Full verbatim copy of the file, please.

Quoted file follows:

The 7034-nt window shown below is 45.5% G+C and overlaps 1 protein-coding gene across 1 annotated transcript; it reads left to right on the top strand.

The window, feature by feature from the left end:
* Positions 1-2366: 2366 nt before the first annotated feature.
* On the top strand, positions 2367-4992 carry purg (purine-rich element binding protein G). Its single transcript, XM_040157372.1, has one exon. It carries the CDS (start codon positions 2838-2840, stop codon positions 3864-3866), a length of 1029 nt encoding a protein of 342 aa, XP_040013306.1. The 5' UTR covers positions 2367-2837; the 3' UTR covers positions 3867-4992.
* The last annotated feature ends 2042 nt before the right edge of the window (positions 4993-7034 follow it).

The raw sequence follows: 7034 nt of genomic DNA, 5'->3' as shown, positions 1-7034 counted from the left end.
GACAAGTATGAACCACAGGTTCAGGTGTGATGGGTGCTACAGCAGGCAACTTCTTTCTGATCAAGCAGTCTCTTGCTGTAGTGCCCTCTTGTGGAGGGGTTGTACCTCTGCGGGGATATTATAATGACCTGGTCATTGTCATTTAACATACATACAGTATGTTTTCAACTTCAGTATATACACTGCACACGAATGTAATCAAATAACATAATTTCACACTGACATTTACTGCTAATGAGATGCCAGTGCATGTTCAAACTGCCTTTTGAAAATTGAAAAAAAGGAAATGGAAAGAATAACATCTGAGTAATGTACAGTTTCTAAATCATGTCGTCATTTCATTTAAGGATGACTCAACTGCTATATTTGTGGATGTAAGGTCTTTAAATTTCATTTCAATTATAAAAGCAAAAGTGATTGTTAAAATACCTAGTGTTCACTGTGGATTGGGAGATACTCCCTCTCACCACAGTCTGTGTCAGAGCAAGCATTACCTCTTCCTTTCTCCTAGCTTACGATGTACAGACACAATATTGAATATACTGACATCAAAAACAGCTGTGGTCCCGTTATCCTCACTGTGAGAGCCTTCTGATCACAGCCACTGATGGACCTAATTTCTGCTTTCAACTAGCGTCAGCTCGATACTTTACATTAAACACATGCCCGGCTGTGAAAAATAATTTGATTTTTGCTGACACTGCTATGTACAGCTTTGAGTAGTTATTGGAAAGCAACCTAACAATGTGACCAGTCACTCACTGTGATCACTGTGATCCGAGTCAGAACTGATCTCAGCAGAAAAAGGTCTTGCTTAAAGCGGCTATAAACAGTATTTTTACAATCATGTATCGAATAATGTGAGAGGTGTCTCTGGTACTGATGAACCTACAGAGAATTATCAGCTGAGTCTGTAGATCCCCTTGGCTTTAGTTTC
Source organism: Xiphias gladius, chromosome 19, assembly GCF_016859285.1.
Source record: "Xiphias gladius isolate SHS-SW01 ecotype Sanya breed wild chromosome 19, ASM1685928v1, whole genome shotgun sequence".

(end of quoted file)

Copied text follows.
The 7034-nt window shown below is 45.5% G+C and overlaps 1 protein-coding gene across 1 annotated transcript; it reads left to right on the top strand.

The window, feature by feature from the left end:
* Positions 1-2366: 2366 nt before the first annotated feature.
* On the top strand, positions 2367-4992 carry purg (purine-rich element binding protein G). Its single transcript, XM_040157372.1, has one exon. It carries the CDS (start codon positions 2838-2840, stop codon positions 3864-3866), a length of 1029 nt encoding a protein of 342 aa, XP_040013306.1. The 5' UTR covers positions 2367-2837; the 3' UTR covers positions 3867-4992.
* The last annotated feature ends 2042 nt before the right edge of the window (positions 4993-7034 follow it).

The raw sequence follows: 7034 nt of genomic DNA, 5'->3' as shown, positions 1-7034 counted from the left end.
GACAAGTATGAACCACAGGTTCAGGTGTGATGGGTGCTACAGCAGGCAACTTCTTTCTGATCAAGCAGTCTCTTGCTGTAGTGCCCTCTTGTGGAGGGGTTGTACCTCTGCGGGGATATTATAATGACCTGGTCATTGTCATTTAACATACATACAGTATGTTTTCAACTTCAGTATATACACTGCACACGAATGTAATCAAATAACATAATTTCACACTGACATTTACTGCTAATGAGATGCCAGTGCATGTTCAAACTGCCTTTTGAAAATTGAAAAAAAGGAAATGGAAAGAATAACATCTGAGTAATGTACAGTTTCTAAATCATGTCGTCATTTCATTTAAGGATGACTCAACTGCTATATTTGTGGATGTAAGGTCTTTAAATTTCATTTCAATTATAAAAGCAAAAGTGATTGTTAAAATACCTAGTGTTCACTGTGGATTGGGAGATACTCCCTCTCACCACAGTCTGTGTCAGAGCAAGCATTACCTCTTCCTTTCTCCTAGCTTACGATGTACAGACACAATATTGAATATACTGACATCAAAAACAGCTGTGGTCCCGTTATCCTCACTGTGAGAGCCTTCTGATCACAGCCACTGATGGACCTAATTTCTGCTTTCAACTAGCGTCAGCTCGATACTTTACATTAAACACATGCCCGGCTGTGAAAAATAATTTGATTTTTGCTGACACTGCTATGTACAGCTTTGAGTAGTTATTGGAAAGCAACCTAACAATGTGACCAGTCACTCACTGTGATCACTGTGATCCGAGTCAGAACTGATCTCAGCAGAAAAAGGTCTTGCTTAAAGCGGCTATAAACAGTATTTTTACAATCATGTATCGAATAATGTGAGAGGTGTCTCTGGTACTGATGAACCTACAGAGAATTATCAGCTGAGTCTGTAGATCCCCTTGGCTTTAGTTTC
Source organism: Xiphias gladius, chromosome 19, assembly GCF_016859285.1.
Source record: "Xiphias gladius isolate SHS-SW01 ecotype Sanya breed wild chromosome 19, ASM1685928v1, whole genome shotgun sequence".